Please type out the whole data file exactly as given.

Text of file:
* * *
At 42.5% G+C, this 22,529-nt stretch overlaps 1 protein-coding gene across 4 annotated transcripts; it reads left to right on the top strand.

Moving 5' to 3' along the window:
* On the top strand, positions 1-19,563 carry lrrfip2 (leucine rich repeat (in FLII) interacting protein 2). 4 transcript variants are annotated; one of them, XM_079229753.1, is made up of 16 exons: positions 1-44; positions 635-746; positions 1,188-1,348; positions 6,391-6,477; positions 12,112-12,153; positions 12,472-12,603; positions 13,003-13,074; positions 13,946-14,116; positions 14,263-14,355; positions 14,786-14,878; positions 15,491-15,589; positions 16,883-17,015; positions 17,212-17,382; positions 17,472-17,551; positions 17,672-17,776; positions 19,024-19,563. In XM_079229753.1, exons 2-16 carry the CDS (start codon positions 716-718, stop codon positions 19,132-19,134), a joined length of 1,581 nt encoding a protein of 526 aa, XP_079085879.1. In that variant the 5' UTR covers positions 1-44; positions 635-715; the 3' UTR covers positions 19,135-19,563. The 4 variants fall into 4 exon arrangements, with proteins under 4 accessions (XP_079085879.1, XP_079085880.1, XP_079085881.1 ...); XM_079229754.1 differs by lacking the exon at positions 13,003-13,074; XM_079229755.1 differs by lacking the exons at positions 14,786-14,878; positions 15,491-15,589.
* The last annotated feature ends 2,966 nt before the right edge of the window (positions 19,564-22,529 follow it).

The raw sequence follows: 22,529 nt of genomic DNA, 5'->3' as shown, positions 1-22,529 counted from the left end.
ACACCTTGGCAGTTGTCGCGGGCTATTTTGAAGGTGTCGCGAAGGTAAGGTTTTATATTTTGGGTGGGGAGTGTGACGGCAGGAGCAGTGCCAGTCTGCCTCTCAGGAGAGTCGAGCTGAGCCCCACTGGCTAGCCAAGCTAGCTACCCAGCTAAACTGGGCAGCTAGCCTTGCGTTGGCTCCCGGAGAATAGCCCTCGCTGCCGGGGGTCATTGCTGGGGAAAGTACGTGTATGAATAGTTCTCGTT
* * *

At 42.5% G+C, this 22,529-nt stretch overlaps 1 protein-coding gene across 4 annotated transcripts; it reads left to right on the top strand.

Moving 5' to 3' along the window:
* On the top strand, positions 1-19,563 carry lrrfip2 (leucine rich repeat (in FLII) interacting protein 2). 4 transcript variants are annotated; one of them, XM_079229753.1, is made up of 16 exons: positions 1-44; positions 635-746; positions 1,188-1,348; positions 6,391-6,477; positions 12,112-12,153; positions 12,472-12,603; positions 13,003-13,074; positions 13,946-14,116; positions 14,263-14,355; positions 14,786-14,878; positions 15,491-15,589; positions 16,883-17,015; positions 17,212-17,382; positions 17,472-17,551; positions 17,672-17,776; positions 19,024-19,563. In XM_079229753.1, exons 2-16 carry the CDS (start codon positions 716-718, stop codon positions 19,132-19,134), a joined length of 1,581 nt encoding a protein of 526 aa, XP_079085879.1. In that variant the 5' UTR covers positions 1-44; positions 635-715; the 3' UTR covers positions 19,135-19,563. The 4 variants fall into 4 exon arrangements, with proteins under 4 accessions (XP_079085879.1, XP_079085880.1, XP_079085881.1 ...); XM_079229754.1 differs by lacking the exon at positions 13,003-13,074; XM_079229755.1 differs by lacking the exons at positions 14,786-14,878; positions 15,491-15,589.
* The last annotated feature ends 2,966 nt before the right edge of the window (positions 19,564-22,529 follow it).

The raw sequence follows: 22,529 nt of genomic DNA, 5'->3' as shown, positions 1-22,529 counted from the left end.
ACACCTTGGCAGTTGTCGCGGGCTATTTTGAAGGTGTCGCGAAGGTAAGGTTTTATATTTTGGGTGGGGAGTGTGACGGCAGGAGCAGTGCCAGTCTGCCTCTCAGGAGAGTCGAGCTGAGCCCCACTGGCTAGCCAAGCTAGCTACCCAGCTAAACTGGGCAGCTAGCCTTGCGTTGGCTCCCGGAGAATAGCCCTCGCTGCCGGGGGTCATTGCTGGGGAAAGTACGTGTATGAATAGTTCTCGTT